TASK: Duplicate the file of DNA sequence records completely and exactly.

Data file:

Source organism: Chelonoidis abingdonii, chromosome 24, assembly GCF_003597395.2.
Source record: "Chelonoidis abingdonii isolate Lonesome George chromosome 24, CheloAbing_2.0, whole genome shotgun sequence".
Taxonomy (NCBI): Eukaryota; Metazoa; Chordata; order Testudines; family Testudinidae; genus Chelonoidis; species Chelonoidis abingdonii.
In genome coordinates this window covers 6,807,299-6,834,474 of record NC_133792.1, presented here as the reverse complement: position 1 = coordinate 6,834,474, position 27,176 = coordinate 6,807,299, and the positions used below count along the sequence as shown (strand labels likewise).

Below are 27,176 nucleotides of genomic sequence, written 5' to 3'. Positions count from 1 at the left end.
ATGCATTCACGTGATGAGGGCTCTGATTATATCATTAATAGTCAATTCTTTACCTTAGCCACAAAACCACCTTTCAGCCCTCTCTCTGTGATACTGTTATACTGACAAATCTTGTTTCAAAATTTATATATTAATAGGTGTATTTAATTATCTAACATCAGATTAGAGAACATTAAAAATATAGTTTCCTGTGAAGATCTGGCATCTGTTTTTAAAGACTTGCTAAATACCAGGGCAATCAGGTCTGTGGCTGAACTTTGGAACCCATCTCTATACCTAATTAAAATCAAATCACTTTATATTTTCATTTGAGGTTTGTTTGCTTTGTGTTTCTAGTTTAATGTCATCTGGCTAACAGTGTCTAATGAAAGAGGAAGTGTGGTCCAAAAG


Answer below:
Source organism: Chelonoidis abingdonii, chromosome 24, assembly GCF_003597395.2.
Source record: "Chelonoidis abingdonii isolate Lonesome George chromosome 24, CheloAbing_2.0, whole genome shotgun sequence".
Taxonomy (NCBI): Eukaryota; Metazoa; Chordata; order Testudines; family Testudinidae; genus Chelonoidis; species Chelonoidis abingdonii.
In genome coordinates this window covers 6,807,299-6,834,474 of record NC_133792.1, presented here as the reverse complement: position 1 = coordinate 6,834,474, position 27,176 = coordinate 6,807,299, and the positions used below count along the sequence as shown (strand labels likewise).

Below are 27,176 nucleotides of genomic sequence, written 5' to 3'. Positions count from 1 at the left end.
ATGCATTCACGTGATGAGGGCTCTGATTATATCATTAATAGTCAATTCTTTACCTTAGCCACAAAACCACCTTTCAGCCCTCTCTCTGTGATACTGTTATACTGACAAATCTTGTTTCAAAATTTATATATTAATAGGTGTATTTAATTATCTAACATCAGATTAGAGAACATTAAAAATATAGTTTCCTGTGAAGATCTGGCATCTGTTTTTAAAGACTTGCTAAATACCAGGGCAATCAGGTCTGTGGCTGAACTTTGGAACCCATCTCTATACCTAATTAAAATCAAATCACTTTATATTTTCATTTGAGGTTTGTTTGCTTTGTGTTTCTAGTTTAATGTCATCTGGCTAACAGTGTCTAATGAAAGAGGAAGTGTGGTCCAAAAG